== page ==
Tuesday, July 16, 2019

Ouch (2)


Jeopardy clue: "Inscribed on Woody Guthrie's guitar: 'This machine kills' these." Contestant's response: "What is 'trees'?"

(Correct question: "What is 'fascists'?" Kudos to Jeopardy for remembering, especially now.)

Sunday, July 07, 2019

In Kakania


Robert Musil:
The administration of this country was carried out in an enlightened, hardly perceptible manner, with a cautious clipping of all sharp points, by the best bureaucracy in Europe, which could be accused of only one defect: it could not help regarding genius and enterprise of genius in private persons, unless privileged by high birth or State appointment, as ostentation, indeed presumption. But who would want unqualified persons putting their oar in, anyway? And besides, in Kakania it was only that a genius was always regarded as a lout, but never, as sometimes happened elsewhere, that a mere lout was regarded as a genius.
The Man without Qualities (Wilkins-Kaiser translation). "Kakania" was Musil's coinage for the kaiserlich und königlich Austro-Hungarian Empire.

Saturday, July 06, 2019

Lucas, His Long Marches



Julio Cortázar:
Everybody knows that the Earth is separated from other heavenly bodies by a variable number of light-years. What few know (in reality, only I) is that Margarita is separated from me by a considerable number of snail years.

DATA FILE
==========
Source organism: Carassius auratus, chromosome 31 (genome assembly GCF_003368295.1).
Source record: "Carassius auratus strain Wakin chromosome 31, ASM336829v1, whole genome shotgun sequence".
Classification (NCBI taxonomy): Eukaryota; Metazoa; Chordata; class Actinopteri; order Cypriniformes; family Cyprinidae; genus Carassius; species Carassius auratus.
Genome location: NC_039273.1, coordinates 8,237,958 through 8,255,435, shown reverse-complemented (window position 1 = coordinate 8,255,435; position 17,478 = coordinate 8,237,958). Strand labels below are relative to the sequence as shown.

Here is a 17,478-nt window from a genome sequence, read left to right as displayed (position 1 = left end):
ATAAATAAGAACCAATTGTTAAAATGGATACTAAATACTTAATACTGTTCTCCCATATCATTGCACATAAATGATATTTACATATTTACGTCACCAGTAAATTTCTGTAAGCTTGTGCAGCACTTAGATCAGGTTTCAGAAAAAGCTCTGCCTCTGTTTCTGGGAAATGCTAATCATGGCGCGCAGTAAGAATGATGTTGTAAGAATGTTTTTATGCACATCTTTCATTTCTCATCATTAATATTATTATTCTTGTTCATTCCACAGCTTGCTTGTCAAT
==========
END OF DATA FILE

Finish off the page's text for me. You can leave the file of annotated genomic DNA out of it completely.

At first I thought it was a matter of tortoise years, but I've had to abandon that unit of measurement as too flattering. Little as a tortoise may travel, I would have ended up reaching Margarita, but, on the other hand, Osvaldo, my favorite snail, doesn't leave me the slightest hope. Who knows when he started the march that was imperceptibly taking him farther away from my left shoe, even though I had oriented him with extreme precision in the direction that would lead him to Margarita. Full of fresh lettuce, care, and lovingly attended, his first advance was promising, and I said to myself hopefully that before the patio pine passed beyond the height of the roof, Osvaldo's silver-plated horns would enter Margarita's field of vision to bring her my friendly message; in the meantime, from here I could be happy imagining her joy on seeing him arrive, the waving of her braids and arms.